Celebrating the Birth of Hello, Dolly!



Hello, Dolly! is a two-act musical comedy based on Thornton Wilder’s The Merchant of Yonkers which was revised and retitled The Matchmaker. The play revolves around the life of a widow named Dolly Levi who is a matchmaker by profession. She takes on a mission of finding a match for Horace Vandergelder, the famed unmarried half-a-millionaire. Along the way, she persuades Horace’s niece, with her assistant, and the two clerks to take a trip to New York City. Interestingly, she settled on the thought of pairing herself with Horace and the two clerks with his niece and his niece’s assistant.

The comedy’s plot can be traced back to Johann Nestroy’s farce Einen Jux will er sich machen (He Will Go on a Spree) that was inspired from an English play entitled A Day Well Spent by John Oxenford.

When 1938 play The Merchant of Yonkers failed completely, Thorton Wilder decided to revise the script by magnifying the role of Dolly; thus, The Matchmaker was born in 1955. The revision became a hit and was revived a number of times.

Originally entitled Dolly, A Damned Exasperating Woman and later Call on Dolly, the show received critical reviews from the rough and shaky out-of-town rehearsals that inspired the creators to further make revisions.


In 1964, producer David Merrick, together with choreographer Gower Champion, marked the initial production of Hello Dolly! in reference to the timely release of  an infamous version of Hello, Dolly! by Louis Armstrong, one of the most influential icons in jazz at that time.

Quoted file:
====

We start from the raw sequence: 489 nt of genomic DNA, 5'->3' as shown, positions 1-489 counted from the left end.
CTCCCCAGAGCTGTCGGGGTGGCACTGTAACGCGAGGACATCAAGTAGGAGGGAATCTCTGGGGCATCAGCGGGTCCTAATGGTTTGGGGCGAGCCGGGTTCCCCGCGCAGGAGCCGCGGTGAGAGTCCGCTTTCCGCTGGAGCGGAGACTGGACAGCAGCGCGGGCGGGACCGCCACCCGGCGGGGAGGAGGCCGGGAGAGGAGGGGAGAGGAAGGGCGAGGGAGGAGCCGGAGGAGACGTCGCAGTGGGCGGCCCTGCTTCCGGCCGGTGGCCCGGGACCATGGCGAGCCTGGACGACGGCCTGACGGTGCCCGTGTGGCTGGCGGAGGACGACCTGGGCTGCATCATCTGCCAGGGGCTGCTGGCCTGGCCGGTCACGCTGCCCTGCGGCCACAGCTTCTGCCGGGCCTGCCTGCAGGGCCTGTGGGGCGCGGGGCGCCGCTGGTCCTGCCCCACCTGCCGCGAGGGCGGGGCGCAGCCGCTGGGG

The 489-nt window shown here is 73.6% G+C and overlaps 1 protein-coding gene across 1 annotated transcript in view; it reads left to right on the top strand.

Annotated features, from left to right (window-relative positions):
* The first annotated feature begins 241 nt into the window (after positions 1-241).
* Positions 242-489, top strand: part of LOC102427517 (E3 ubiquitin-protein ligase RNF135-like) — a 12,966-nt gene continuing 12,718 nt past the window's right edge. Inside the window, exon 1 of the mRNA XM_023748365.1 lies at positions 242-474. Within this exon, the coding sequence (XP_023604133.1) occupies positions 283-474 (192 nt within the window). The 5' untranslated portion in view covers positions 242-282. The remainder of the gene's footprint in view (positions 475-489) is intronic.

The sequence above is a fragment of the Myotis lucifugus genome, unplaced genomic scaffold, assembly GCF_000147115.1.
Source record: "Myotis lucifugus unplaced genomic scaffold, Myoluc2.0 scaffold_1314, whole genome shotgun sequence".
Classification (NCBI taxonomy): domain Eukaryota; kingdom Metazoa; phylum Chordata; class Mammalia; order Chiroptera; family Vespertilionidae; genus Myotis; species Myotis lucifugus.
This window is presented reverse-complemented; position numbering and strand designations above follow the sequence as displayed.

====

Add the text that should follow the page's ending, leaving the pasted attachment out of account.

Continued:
Without a warning, the show rose to a dramatic score of 2,844 performances, redefining success for the Broadway musical category. It was branded as one of the longest-running Broadway shows and reigned as one of the widely acknowledged Broadway shows in the whole world.

In 1969, Hello, Dolly! was translated into a romantic film that was nominated for seven Academy Awards and won three. The film earned $33.2 million at the box office in the United States, gaining a status in the top five highest-grossing films of the year.

The show was revived three times on Broadway and three times in the West End. Several international productions were done in German, Spanish, and Cuban.

There’s something to watch out for in 2017!

It has been announced that there will be another revival in 2017, which will be produced by Scott Rudin, directed by Jerry Zaks, and choreographed by Warren Carlyle. The production will be starred by Bette Midler as Dolly Levi and David Hyde Pierce as Horace Vandergelder.

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by Rosalie H. Contino, PhD